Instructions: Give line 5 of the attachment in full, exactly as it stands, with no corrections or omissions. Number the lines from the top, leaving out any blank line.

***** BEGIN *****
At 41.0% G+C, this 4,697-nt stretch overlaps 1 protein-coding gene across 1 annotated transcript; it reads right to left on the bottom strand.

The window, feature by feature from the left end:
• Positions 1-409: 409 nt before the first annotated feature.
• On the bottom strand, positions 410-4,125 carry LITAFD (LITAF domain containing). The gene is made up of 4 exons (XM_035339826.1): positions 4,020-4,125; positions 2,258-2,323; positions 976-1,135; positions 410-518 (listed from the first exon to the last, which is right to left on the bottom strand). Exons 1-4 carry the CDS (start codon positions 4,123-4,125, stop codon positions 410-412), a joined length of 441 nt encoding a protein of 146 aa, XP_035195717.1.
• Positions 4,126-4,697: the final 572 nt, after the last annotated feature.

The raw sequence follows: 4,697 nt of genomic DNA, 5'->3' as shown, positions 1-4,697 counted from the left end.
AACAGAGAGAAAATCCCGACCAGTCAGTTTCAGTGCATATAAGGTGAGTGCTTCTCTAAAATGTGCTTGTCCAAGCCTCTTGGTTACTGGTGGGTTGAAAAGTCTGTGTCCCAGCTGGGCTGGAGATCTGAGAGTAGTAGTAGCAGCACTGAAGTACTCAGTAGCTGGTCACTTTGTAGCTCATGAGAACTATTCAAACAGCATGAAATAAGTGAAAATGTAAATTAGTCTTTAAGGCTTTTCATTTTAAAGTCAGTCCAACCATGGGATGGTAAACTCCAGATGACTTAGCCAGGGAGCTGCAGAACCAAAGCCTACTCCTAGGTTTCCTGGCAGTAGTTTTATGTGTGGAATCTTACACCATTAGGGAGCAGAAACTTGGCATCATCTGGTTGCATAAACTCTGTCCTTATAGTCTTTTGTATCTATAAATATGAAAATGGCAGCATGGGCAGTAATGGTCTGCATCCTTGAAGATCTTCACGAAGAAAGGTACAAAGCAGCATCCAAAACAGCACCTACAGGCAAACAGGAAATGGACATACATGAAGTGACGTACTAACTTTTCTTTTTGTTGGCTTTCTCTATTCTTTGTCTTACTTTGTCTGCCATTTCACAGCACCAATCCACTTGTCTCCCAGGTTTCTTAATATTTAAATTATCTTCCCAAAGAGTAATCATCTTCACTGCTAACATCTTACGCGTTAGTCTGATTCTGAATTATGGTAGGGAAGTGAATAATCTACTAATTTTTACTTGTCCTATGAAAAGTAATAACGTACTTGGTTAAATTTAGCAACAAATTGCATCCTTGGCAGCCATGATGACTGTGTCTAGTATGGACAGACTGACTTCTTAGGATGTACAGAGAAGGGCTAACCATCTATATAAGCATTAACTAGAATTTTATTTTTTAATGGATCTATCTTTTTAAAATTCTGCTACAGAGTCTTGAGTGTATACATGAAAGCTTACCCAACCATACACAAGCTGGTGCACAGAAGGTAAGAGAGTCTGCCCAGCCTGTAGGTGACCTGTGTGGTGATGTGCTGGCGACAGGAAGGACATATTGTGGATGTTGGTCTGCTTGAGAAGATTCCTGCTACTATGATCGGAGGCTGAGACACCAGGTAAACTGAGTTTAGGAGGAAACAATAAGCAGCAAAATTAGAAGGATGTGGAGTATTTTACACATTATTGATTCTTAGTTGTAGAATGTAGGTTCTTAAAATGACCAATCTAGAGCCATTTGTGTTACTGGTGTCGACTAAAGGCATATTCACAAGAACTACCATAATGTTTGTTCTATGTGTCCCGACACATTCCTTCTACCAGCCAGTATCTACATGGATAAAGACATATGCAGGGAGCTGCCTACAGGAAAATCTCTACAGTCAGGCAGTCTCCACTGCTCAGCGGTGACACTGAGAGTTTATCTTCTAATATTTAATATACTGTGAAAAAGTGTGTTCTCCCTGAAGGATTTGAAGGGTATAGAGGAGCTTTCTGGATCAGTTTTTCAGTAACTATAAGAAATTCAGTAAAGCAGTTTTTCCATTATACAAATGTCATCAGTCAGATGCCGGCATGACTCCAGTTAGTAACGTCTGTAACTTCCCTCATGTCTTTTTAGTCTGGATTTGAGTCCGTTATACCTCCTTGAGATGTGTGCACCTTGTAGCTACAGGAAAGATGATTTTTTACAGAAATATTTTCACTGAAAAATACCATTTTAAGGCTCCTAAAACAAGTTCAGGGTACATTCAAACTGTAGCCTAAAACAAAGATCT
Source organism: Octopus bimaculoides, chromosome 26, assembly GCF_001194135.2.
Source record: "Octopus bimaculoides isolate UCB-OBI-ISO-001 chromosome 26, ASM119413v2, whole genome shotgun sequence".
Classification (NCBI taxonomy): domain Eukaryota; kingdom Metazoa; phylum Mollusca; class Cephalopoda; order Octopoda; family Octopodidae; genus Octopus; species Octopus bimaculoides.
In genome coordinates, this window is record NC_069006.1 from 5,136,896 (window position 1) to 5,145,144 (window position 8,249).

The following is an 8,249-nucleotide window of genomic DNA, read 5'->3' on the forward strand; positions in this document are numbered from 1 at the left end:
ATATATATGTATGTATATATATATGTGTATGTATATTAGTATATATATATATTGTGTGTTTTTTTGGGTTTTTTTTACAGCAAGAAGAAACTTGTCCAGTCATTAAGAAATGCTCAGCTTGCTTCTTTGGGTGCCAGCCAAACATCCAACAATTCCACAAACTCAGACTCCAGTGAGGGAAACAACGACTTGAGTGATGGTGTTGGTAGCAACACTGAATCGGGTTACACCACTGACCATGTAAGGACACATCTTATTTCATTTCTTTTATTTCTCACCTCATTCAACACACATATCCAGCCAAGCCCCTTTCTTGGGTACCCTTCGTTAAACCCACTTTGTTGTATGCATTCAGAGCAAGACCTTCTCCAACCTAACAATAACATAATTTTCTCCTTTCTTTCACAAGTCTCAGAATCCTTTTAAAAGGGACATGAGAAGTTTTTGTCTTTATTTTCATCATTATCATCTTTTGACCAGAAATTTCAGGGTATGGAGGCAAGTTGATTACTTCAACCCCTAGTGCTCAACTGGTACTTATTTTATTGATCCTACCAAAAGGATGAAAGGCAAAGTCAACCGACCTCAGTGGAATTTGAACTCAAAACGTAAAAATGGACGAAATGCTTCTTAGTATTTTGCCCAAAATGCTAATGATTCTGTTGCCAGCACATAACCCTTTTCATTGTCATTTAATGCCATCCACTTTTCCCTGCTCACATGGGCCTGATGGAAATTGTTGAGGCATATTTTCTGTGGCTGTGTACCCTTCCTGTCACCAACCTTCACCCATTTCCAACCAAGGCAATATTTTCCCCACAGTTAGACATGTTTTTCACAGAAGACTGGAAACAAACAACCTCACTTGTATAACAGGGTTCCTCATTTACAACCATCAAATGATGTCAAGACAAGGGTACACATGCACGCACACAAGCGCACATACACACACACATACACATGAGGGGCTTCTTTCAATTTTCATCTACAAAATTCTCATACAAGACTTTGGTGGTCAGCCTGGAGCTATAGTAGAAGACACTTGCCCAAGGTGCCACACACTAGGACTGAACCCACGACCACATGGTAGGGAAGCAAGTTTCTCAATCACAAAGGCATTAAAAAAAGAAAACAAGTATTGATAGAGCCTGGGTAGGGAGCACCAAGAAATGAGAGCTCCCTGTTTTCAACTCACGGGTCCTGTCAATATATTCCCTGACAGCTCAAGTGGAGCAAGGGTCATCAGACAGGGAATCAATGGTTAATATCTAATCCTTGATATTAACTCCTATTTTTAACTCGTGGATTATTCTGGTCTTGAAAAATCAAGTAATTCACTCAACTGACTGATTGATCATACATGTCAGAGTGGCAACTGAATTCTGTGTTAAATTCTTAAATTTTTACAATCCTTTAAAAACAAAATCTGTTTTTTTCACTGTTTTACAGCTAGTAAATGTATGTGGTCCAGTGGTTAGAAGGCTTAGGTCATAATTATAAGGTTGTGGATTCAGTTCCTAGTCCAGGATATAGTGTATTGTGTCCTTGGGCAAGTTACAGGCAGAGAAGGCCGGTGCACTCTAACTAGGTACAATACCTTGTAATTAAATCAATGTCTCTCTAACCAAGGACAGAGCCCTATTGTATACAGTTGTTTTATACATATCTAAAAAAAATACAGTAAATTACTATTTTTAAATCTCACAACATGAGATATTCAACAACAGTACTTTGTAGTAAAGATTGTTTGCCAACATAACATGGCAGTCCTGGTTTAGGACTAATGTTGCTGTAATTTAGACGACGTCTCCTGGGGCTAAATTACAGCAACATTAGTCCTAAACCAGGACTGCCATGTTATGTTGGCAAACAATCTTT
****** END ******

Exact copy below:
• Positions 4,126-4,697: the final 572 nt, after the last annotated feature.